Two years ago, a linguistic and political Pandora’s box was opened: Under new rules, tutors were no longer allowed to hold private classes in person or online for students based in China. Private tutors across the globe found themselves without work.
Having been raised on the words “once we return to Palestine,” the current catastrophe represents to me and others — inside Palestine and within the diaspora — a new milestone in the long history of the Nakba. It will be remembered as one of its most tragic chapters.
What can Euro-American modernism mean to an undergraduate student of literature in Kuwait today? My students are much more focused on claiming identity than appreciating the power of not belonging. What this desire to identify forecloses, however, is contingency, openness, transformation — the possibility that things might be differently arranged.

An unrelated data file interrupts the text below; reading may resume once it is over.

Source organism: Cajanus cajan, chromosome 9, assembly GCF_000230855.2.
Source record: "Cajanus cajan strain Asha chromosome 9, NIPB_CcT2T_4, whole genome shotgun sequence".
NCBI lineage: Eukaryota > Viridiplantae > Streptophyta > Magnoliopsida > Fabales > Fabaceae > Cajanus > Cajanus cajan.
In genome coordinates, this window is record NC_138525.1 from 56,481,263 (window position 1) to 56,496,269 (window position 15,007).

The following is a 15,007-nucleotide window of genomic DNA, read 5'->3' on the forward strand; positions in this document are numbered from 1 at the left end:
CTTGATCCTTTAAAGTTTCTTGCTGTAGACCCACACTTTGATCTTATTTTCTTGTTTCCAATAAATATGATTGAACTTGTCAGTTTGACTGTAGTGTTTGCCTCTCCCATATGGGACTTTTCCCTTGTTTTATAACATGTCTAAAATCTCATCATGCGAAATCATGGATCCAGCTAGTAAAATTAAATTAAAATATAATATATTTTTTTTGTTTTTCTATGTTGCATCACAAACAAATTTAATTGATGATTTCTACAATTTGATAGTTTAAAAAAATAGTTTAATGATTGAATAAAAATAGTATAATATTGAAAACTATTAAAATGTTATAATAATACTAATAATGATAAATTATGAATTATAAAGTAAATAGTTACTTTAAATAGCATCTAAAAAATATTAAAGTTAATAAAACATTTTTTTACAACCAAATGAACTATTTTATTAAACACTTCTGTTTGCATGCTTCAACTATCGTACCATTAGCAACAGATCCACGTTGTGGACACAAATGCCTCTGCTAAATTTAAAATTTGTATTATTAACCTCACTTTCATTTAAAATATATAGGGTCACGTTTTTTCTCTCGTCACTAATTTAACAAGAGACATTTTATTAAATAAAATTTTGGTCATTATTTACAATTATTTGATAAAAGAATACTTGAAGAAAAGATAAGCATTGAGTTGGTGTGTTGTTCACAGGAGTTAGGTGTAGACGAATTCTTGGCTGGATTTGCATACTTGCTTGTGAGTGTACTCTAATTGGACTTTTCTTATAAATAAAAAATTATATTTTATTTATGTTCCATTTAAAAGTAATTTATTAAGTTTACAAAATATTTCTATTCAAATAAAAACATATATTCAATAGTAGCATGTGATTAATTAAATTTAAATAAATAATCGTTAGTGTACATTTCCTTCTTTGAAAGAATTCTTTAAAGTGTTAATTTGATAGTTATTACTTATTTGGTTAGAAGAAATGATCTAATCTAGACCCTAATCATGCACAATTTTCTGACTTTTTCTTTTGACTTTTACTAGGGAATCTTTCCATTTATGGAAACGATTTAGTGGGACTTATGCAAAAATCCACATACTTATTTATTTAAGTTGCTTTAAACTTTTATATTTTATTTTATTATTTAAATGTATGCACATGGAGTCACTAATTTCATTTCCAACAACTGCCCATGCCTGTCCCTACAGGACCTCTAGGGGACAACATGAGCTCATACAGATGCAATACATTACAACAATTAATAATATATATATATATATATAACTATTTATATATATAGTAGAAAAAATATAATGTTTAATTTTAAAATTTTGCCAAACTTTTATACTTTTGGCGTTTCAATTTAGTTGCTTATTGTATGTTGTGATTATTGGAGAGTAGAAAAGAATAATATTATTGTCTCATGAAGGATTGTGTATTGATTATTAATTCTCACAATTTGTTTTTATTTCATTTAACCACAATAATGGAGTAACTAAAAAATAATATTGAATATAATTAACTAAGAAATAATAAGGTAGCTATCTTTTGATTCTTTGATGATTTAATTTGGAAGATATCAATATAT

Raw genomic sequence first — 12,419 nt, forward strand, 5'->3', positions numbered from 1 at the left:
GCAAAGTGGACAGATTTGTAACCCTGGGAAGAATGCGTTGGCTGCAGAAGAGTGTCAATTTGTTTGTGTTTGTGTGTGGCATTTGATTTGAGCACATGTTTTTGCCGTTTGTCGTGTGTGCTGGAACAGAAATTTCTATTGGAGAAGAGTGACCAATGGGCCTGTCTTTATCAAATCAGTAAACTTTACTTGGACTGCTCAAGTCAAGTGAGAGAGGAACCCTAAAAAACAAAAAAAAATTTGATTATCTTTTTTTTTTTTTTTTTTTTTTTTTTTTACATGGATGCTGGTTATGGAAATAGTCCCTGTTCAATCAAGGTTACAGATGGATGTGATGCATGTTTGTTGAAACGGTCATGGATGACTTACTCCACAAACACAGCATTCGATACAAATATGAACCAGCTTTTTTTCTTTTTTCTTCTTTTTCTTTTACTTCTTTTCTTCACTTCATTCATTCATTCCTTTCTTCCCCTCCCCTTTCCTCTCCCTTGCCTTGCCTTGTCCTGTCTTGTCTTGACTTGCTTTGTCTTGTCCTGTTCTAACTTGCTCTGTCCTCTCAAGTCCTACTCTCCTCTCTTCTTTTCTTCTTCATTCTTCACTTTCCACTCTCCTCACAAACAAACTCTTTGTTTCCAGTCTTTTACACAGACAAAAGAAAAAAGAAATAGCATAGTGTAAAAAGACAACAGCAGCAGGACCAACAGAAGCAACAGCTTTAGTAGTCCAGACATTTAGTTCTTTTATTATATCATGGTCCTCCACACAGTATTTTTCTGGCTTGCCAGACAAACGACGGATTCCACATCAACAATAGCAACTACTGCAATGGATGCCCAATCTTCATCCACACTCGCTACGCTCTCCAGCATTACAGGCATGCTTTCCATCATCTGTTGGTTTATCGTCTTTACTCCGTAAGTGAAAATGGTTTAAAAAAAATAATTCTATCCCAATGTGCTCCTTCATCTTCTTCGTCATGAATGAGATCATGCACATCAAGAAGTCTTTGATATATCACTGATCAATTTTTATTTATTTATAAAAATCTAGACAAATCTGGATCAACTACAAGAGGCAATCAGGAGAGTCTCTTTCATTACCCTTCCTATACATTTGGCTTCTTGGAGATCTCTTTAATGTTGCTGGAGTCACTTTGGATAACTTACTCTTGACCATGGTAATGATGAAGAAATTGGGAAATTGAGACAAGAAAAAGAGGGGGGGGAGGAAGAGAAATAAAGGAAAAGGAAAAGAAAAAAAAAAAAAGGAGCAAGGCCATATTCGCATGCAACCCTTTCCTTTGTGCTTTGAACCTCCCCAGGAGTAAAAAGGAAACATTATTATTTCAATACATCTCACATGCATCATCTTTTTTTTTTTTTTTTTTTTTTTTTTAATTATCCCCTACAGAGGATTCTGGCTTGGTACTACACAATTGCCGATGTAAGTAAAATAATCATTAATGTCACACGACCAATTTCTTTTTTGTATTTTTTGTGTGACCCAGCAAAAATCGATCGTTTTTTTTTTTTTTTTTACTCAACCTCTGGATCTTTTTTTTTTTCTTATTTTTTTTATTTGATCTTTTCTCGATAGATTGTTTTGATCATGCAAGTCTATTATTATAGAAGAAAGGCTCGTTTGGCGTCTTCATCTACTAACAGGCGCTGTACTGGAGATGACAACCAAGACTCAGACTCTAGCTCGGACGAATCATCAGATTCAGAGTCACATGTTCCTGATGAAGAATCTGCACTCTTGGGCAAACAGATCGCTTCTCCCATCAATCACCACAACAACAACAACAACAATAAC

The language used by those who wield power in Israel and the West reveals an overarching theme — the dissociation of Israeli violence from its lethal consequences. The normalization of violence is perpetuated through overlapping linguistic patterns that have emerged from the last 75 years of Israeli statehood and occupation.
An irrigation canal is at the heart of a diplomatic standoff between Haiti and the Dominican Republic. For Haiti, which is beset by gang violence and facing a humanitarian crisis, this is about more than just a canal. It is about a country’s right to exploit its own resources.